Partial removal of the colon, or a resection, allows the unhealthy portion of the colon or rectum causing problems to be removed while leaving the remainder of the intestines intact, according to WebMD. The procedure can often be performed laparoscopically and is the most successful treatment for colorectal cancer.
Bowel resection surgery does not cure Crohn’s disease because the condition typically returns to some part of the intestines, explains WebMD. However, when used in children, the procedure is beneficial for restoring normal development and enhancing quality of life. The procedure is also used to remove cancer and to treat a bowel obstruction or diverticulitis.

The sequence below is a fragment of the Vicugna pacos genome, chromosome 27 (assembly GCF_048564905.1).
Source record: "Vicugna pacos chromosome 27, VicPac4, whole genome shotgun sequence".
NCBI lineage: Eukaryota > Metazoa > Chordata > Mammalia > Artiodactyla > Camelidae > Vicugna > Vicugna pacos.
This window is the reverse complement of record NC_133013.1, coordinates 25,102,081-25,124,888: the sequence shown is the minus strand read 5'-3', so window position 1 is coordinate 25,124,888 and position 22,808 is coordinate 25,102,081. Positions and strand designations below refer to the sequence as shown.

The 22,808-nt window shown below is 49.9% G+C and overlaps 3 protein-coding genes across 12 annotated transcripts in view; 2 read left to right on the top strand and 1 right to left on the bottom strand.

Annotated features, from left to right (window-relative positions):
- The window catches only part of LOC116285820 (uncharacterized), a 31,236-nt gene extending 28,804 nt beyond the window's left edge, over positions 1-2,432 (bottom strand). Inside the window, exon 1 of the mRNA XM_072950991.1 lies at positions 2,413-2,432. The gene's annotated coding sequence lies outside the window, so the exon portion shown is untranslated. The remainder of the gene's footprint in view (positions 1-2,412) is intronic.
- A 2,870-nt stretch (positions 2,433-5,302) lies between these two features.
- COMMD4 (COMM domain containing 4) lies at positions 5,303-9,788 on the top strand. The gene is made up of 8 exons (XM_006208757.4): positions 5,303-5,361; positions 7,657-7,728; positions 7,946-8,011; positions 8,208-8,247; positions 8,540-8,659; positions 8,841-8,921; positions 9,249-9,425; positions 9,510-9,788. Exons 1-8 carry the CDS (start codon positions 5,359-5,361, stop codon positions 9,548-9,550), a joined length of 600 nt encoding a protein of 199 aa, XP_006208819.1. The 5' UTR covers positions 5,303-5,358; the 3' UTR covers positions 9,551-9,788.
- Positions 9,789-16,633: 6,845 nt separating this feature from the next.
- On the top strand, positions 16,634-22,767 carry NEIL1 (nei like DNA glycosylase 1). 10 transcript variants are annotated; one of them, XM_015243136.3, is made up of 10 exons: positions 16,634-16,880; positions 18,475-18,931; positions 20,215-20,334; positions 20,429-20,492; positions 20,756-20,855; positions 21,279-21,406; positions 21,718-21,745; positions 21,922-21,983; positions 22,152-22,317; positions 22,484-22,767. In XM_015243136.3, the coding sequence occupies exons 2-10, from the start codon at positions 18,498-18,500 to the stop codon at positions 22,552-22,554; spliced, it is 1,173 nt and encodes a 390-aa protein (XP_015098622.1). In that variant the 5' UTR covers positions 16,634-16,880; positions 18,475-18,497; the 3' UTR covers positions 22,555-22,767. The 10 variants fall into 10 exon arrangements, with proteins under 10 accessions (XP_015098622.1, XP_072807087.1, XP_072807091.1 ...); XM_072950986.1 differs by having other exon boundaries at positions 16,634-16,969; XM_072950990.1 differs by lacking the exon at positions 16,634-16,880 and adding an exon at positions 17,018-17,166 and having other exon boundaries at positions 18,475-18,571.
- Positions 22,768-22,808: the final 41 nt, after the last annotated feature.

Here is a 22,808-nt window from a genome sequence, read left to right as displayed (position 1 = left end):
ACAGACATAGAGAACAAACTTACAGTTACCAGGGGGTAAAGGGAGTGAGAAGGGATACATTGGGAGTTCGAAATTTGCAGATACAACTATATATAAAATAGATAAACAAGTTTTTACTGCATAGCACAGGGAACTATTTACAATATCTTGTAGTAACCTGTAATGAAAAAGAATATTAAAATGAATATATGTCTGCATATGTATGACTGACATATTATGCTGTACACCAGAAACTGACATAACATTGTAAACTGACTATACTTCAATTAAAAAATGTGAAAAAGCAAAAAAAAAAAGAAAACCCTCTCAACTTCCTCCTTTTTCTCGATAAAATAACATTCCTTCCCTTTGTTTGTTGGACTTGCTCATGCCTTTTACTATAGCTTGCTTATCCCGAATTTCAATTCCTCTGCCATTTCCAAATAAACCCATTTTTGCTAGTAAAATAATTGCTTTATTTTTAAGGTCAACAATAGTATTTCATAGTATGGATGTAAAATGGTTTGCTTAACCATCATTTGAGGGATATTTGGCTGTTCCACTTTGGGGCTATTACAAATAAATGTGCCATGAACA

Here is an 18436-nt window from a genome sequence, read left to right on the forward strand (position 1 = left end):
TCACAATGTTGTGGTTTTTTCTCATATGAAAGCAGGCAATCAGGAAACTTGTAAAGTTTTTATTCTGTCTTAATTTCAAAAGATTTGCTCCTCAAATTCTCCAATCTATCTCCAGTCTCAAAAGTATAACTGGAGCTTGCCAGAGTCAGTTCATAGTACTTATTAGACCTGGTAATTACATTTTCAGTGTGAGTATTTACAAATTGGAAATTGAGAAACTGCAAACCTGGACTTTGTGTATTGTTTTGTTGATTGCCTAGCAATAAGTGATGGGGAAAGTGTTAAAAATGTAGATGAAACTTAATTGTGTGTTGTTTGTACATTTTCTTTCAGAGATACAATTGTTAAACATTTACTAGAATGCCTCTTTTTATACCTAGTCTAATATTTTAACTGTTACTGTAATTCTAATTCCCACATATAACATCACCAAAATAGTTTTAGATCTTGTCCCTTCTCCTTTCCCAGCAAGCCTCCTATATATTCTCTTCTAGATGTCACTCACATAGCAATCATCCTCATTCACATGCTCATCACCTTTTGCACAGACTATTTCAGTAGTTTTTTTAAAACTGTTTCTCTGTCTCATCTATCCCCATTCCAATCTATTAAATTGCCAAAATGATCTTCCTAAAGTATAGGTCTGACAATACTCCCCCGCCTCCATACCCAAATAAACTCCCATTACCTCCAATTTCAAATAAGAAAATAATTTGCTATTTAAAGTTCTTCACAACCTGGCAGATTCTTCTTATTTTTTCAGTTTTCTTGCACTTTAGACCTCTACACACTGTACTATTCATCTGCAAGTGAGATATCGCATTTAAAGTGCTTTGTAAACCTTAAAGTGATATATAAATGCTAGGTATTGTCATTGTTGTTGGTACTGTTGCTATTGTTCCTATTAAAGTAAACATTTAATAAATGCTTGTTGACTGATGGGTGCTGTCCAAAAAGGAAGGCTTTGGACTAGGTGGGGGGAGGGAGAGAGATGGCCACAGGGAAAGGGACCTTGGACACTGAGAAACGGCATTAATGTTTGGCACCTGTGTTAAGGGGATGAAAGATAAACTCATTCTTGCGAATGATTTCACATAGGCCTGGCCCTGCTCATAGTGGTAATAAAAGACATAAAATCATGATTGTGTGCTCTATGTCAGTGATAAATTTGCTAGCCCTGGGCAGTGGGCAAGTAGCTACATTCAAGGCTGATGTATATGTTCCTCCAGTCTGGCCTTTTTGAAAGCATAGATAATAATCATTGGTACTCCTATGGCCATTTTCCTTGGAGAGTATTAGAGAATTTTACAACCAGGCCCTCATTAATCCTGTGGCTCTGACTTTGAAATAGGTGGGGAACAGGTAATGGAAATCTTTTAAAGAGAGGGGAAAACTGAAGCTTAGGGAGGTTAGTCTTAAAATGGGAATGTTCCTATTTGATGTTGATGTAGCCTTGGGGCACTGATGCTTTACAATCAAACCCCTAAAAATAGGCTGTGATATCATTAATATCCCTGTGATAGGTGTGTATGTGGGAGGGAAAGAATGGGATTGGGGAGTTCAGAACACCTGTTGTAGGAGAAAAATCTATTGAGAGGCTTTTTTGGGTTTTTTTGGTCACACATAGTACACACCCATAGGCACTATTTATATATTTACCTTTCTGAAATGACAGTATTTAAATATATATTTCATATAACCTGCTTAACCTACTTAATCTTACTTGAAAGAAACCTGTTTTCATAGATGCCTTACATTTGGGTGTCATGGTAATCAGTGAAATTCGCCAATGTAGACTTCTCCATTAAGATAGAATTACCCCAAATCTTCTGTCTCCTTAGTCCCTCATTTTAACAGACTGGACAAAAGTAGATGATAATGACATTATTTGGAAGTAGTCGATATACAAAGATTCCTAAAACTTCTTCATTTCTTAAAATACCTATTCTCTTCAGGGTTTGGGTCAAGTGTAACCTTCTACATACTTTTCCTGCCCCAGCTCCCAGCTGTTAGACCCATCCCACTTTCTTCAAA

Depending upon the patient’s general health and the location and severity of the condition being treated, a minimally invasive laparoscopy may be used to perform the resection, requiring small incisions and offering a shorter recovery time, notes WebMD. The alternative is an open resection, performed through the abdomen, which requires general anesthesia and a hospital stay of up to 2 weeks. Sometimes, the surgeon determines that an open resection is required while performing a laparoscopy. If it is not possible to reattach the two segments of the colon or rectum, the surgeon performs a colostomy to create an opening for feces to pass through and empty out into a bag. A colostomy is usually temporary, unless the lower rectum is removed, in which case it is permanent.